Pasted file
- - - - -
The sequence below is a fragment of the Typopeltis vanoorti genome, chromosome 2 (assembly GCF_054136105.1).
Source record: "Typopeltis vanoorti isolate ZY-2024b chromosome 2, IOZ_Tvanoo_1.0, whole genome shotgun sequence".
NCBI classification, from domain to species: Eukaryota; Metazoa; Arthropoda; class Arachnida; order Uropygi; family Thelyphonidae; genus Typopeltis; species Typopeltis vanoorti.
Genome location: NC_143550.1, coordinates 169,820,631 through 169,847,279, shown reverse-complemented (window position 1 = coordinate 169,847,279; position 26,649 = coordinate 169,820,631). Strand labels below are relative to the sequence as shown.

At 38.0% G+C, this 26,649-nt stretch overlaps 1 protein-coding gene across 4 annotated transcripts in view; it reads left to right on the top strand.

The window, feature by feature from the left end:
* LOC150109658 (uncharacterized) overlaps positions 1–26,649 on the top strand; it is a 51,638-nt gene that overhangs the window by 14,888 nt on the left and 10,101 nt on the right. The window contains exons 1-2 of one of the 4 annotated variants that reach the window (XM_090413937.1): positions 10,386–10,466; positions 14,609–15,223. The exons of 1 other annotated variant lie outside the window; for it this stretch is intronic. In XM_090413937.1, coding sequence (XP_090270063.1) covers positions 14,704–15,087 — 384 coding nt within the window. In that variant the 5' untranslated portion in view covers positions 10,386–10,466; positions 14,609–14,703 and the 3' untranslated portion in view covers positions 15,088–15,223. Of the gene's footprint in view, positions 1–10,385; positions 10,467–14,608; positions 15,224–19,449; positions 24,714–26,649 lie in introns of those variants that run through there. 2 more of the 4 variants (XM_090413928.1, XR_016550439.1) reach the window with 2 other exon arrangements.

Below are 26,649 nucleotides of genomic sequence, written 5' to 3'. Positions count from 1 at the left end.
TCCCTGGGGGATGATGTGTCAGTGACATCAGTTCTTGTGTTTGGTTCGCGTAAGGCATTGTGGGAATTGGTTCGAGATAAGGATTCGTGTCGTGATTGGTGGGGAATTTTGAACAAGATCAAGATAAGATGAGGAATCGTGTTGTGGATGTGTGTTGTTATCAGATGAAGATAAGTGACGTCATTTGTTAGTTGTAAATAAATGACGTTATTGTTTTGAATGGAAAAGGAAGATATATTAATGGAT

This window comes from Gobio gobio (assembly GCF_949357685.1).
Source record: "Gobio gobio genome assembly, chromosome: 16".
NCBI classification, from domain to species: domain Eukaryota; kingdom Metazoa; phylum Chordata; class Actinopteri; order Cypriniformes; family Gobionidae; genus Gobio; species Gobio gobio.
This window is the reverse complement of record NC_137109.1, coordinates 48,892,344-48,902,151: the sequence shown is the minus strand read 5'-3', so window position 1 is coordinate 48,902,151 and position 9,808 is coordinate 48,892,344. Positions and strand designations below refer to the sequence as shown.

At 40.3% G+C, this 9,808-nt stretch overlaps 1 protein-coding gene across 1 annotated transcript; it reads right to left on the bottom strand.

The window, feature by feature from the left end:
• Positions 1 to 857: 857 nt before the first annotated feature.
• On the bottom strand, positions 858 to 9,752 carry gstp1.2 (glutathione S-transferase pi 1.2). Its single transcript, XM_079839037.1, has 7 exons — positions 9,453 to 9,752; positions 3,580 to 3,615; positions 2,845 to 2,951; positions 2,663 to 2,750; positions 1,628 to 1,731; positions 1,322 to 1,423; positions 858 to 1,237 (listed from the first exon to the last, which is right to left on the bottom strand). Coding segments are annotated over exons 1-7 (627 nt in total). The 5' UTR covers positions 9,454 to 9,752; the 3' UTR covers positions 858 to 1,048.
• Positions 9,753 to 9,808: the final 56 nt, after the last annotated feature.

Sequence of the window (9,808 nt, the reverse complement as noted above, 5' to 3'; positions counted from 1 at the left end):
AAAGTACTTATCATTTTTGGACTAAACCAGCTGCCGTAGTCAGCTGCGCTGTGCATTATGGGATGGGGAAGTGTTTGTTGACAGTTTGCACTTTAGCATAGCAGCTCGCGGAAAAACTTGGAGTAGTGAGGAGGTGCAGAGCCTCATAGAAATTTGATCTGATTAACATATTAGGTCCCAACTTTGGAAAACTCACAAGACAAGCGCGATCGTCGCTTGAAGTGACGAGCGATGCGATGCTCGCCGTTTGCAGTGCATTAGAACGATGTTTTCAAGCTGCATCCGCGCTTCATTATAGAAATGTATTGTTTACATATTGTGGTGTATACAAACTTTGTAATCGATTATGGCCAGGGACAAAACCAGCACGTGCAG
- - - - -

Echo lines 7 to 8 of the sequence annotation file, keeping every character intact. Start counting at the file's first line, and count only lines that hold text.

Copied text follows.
* LOC150109658 (uncharacterized) overlaps positions 1–26,649 on the top strand; it is a 51,638-nt gene that overhangs the window by 14,888 nt on the left and 10,101 nt on the right. The window contains exons 1-2 of one of the 4 annotated variants that reach the window (XM_090413937.1): positions 10,386–10,466; positions 14,609–15,223. The exons of 1 other annotated variant lie outside the window; for it this stretch is intronic. In XM_090413937.1, coding sequence (XP_090270063.1) covers positions 14,704–15,087 — 384 coding nt within the window. In that variant the 5' untranslated portion in view covers positions 10,386–10,466; positions 14,609–14,703 and the 3' untranslated portion in view covers positions 15,088–15,223. Of the gene's footprint in view, positions 1–10,385; positions 10,467–14,608; positions 15,224–19,449; positions 24,714–26,649 lie in introns of those variants that run through there. 2 more of the 4 variants (XM_090413928.1, XR_016550439.1) reach the window with 2 other exon arrangements.

Below are 26,649 nucleotides of genomic sequence, written 5' to 3'. Positions count from 1 at the left end.